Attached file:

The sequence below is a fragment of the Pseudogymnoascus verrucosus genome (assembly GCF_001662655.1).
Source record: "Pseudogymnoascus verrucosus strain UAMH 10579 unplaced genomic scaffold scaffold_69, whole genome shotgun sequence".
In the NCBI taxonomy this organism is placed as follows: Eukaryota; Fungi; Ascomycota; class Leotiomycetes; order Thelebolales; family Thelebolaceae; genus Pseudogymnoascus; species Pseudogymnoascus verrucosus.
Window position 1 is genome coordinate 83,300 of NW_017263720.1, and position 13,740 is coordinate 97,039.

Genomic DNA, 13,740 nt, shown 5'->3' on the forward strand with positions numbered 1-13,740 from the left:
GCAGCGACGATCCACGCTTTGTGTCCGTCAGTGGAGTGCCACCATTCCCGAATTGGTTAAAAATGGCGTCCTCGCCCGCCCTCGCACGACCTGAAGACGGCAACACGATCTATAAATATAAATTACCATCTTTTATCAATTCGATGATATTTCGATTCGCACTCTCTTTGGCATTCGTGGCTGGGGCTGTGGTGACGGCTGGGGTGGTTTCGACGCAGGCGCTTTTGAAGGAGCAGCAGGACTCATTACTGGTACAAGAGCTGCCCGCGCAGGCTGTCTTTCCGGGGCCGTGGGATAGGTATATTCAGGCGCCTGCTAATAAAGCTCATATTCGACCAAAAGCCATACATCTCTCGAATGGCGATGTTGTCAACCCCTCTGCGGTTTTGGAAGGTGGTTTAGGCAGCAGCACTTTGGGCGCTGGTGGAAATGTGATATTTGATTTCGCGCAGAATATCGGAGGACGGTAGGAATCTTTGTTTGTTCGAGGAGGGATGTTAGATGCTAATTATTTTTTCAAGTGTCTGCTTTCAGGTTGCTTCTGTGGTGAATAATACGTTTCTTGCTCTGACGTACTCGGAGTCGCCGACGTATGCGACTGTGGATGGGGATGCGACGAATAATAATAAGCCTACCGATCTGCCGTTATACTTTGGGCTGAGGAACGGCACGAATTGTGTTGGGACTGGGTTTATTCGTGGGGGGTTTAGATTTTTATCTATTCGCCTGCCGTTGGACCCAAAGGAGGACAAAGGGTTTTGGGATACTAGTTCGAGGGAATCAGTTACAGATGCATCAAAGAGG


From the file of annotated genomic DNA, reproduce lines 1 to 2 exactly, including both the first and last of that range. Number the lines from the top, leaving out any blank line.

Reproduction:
The sequence below is a fragment of the Pseudogymnoascus verrucosus genome (assembly GCF_001662655.1).
Source record: "Pseudogymnoascus verrucosus strain UAMH 10579 unplaced genomic scaffold scaffold_69, whole genome shotgun sequence".